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Before Gennaro Anthony “Tony” Sirico brought the fictional character Paulie Walnuts from “The Sopranos” series to life, he was a rough and tough New Yorker who had a criminal past with a soft heart for his little Italian neighborhood.
“I’d take this place over Beverly Hills any day,” Sirico told a Los Angeles Times reporter in 1990, as the two were cruising through the Bensonhurst borough of Brooklyn. “It’s a good Italian neighborhood. You’re part of something here.”
And Sirico’s early rap sheet reflected the character he later portrayed on screen.
“I was a pistol-packing guy. The first time I went away to prison, they searched me to see if I had a gun — and I had three of ‘em on me. They’d ask why I was carrying and I’d say I live in a bad neighborhood. It was true. In our neighborhood, if you weren’t carrying a gun, it was like you were the rabbit during rabbit-hunting season.”
In the interview, the Brooklyn-born actor shared details of his early childhood with Times’ reporter Patrick Goldstein and explained that every young guy in the neighborhood idolized being tough — and often had to prove it.
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“Where I grew up, every guy was trying to prove himself. You either had to have a tattoo or a bullet hole,” he said. “I had both,” he added.
Sirico was arrested over two dozen times, including an arrest when he was as young as 7 years old after he stole nickels from a newsstand.
“After all the times I was pinched, I knew every judge in town,” Sirico told the newspaper. “I was a tough kid. I always had that itch in my britches to find out who I was. I tested my (courage) every night.”
His crime-laced resume later served as inspiration for 1990’s “Goodfellas,” 1997’s “Cop Land,” and later “The Sopranos” from 1999 to 2007.
“I got 28 arrests and only two convictions, so you gotta admit I have a pretty good acting record,” Sircio said, before noting his run-ins with law enforcement officers and the courts gave him first-hand knowledge of the judicial system.
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“I watched ‘em and I thought, ‘I can do that.’ I knew I wasn’t bad looking. And I knew I had the (guts) to stand up and (bull) people. You get a lot of practice in prison. I used to stand up in front of these cold-blooded murderers and kidnapers and make ‘em laugh.”
A series of arrests came at a turning point in Sirico’s life, when he fell for a girl.
Sirico, in his 20s and already married with children, fell “madly in love” and he did what it took to impress the gal.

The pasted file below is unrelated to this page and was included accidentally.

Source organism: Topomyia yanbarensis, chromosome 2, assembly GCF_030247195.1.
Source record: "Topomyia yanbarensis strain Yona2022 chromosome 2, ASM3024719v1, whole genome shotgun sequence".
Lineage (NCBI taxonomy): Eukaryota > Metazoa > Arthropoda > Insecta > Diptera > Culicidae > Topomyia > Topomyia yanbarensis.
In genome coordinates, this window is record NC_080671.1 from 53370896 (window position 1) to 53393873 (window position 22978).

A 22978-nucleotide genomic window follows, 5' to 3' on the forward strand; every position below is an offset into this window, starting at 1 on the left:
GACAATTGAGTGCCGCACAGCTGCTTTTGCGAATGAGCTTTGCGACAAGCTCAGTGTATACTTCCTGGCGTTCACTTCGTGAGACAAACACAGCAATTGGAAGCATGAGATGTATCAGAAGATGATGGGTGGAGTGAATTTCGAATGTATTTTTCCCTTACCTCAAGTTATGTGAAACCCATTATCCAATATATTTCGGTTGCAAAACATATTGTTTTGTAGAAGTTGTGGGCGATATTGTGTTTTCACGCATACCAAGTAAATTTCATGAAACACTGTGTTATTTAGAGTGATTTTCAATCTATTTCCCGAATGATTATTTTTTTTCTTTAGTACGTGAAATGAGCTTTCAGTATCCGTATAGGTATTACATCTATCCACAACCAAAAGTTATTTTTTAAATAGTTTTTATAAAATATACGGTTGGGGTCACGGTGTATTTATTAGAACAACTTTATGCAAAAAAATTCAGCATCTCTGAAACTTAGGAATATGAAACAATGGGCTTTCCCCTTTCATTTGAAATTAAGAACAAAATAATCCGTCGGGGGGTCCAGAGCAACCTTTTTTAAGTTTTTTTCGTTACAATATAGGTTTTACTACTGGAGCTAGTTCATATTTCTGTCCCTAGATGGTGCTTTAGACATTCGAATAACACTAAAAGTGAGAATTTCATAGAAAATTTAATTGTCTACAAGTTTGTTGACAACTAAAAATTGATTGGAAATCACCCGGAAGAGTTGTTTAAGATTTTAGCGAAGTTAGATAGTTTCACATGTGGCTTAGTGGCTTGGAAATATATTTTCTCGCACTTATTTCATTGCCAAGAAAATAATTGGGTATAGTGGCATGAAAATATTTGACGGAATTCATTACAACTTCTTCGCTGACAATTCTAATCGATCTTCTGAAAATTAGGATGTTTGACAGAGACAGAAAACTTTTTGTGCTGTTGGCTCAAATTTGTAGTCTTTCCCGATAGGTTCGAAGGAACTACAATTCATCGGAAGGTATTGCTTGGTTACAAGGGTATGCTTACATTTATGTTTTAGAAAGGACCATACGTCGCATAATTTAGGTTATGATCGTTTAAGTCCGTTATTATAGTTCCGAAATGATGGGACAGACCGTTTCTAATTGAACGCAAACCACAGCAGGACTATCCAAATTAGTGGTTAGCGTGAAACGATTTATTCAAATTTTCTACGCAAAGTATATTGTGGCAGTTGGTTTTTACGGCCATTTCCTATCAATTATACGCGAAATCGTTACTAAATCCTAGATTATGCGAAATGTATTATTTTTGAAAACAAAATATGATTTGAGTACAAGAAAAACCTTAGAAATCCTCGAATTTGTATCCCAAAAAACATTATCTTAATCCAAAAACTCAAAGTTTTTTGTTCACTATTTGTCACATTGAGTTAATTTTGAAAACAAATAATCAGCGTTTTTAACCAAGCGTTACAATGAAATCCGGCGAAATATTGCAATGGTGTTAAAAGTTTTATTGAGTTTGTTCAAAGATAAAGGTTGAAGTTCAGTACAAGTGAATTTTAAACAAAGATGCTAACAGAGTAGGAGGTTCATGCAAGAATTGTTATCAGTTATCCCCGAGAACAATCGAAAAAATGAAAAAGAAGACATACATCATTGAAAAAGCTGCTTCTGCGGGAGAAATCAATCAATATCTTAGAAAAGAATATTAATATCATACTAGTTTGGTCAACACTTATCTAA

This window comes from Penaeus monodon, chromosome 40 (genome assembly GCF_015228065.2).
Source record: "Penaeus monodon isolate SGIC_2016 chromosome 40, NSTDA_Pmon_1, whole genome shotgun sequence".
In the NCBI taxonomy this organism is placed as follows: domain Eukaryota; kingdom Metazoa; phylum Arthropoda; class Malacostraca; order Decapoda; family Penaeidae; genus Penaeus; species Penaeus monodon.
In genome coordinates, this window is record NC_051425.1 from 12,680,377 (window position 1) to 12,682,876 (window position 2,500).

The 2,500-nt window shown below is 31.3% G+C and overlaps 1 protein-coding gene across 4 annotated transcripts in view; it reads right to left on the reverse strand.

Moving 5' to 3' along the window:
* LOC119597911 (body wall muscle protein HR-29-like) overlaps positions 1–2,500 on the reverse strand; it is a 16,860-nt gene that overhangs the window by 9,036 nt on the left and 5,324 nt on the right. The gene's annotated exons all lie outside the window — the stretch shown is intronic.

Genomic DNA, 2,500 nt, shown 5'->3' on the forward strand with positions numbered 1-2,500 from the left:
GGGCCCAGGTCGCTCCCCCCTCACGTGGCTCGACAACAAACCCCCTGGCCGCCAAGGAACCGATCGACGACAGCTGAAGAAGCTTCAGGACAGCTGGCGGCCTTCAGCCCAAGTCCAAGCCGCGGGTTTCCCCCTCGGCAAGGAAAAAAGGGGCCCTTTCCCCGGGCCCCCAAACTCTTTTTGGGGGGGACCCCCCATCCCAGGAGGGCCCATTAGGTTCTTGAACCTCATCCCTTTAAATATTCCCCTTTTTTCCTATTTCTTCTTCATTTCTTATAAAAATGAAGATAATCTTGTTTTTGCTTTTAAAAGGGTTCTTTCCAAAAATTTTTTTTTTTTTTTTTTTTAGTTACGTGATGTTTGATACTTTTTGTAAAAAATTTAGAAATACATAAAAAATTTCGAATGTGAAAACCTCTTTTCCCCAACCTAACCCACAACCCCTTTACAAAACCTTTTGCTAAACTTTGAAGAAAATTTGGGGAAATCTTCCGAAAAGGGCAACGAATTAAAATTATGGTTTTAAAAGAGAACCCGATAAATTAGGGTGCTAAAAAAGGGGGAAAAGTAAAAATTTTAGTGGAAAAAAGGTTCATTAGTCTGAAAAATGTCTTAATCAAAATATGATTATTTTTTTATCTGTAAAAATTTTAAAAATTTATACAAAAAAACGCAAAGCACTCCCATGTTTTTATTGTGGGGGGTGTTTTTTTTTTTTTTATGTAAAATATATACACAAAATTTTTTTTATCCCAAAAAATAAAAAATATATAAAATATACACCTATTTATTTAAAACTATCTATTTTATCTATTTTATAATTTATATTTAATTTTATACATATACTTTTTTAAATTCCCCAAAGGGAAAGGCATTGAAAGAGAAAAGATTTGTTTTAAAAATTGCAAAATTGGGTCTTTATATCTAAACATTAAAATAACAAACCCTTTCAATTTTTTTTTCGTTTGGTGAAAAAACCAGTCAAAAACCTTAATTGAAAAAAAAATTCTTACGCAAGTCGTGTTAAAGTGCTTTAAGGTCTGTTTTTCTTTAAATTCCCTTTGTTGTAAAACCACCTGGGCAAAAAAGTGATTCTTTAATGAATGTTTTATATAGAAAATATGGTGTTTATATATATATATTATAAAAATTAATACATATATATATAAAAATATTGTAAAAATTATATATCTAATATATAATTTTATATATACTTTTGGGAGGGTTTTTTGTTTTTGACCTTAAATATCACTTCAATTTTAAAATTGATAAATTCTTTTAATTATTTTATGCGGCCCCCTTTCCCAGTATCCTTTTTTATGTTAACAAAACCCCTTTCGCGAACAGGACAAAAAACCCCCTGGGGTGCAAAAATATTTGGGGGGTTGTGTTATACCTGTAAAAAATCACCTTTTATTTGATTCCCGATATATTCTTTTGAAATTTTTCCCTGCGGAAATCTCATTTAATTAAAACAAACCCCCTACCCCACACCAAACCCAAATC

“I mean wrecked. I forgot I had a wife. A pregnant wife. I forgot I had kids. All I could see was this girl’s face. And what a face,” he remembered aloud, during the Times interview.
That affection changed Sirico’s thinking and behavior.
“I was very unstable. I wasn’t thinking right. So I hooked up with these guys and all of a sudden I’m a stick-up artist. I stuck up every nightclub in New York,” he said.
“I’m no angel,” Sirico continued in the 1990 interview. “I’m a little tarnished, but I’m no low-life. Whatever I did, I was always a stand-up guy. If you had a problem, at 5 a.m., you could call me and I’d come down, give you a hand and say, ‘OK, who’s bothering you? I’ll help you take care of it.’”
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But that determined ruggedness often resulted in an arrest.
“I deserved the punishment I went through. For what I did–and for leaving my wife–I deserved more than that,” Sircio admitted. He said, however, the punishment ultimately served its purpose and he changed his life around: “But finally I got her out of my head. I just woke up and wasn’t thinking about her anymore.”
Tradition and respect were also big for Sirico — and were hallmarks of the Sopranos family.
During the 1990 interview, Goldstein asked to take a photo of a quaint Italian bistro but the Italian star strongly advised him not to do that because they did not have permission.
“Oooh, I don’t know about that!” Sirico pushed back during the interview. “Very important people hang out there. The most important people. You have to ask permission to take pictures.”
“If you don’t, they’ll eat your cameras,” he added.
“It’s very Sicilian here,” the Italian star continued. “Very Sicilian, but I know the owner. Maybe he’ll let us take pictures outside. Let me ask first. You gotta show respect. It means a lot around here.”
The menace-turned-celebrity later starred in over 27 movies, television shows, a Coke commercial and made a number of magazine appearances. and was ultimately proud of what he became.
“I feel good about what I’ve accomplished. I came from another world — and now I’m an actor. Not a big-shot star, but a legitimate actor,” he told Goldstein.
Sirico passed away in Fort Lauderdale, Florida on Friday, July 8 at 79.
“It is with great sadness, but with incredible pride, love and a whole lot of fond memories, that the family of Gennaro Anthony ‘Tony’ Sirico wishes to inform you of his death on the morning of July 8, 2022,” a statement the family shared with Fox News Digital began.
“The family is deeply grateful for the many expressions of love, prayer and condolences and requests that the public respect its privacy in this time of bereavement.”
Sirico is survived by his two children, Richard Sirico and Joanne Sirico Bello and several other extended relatives.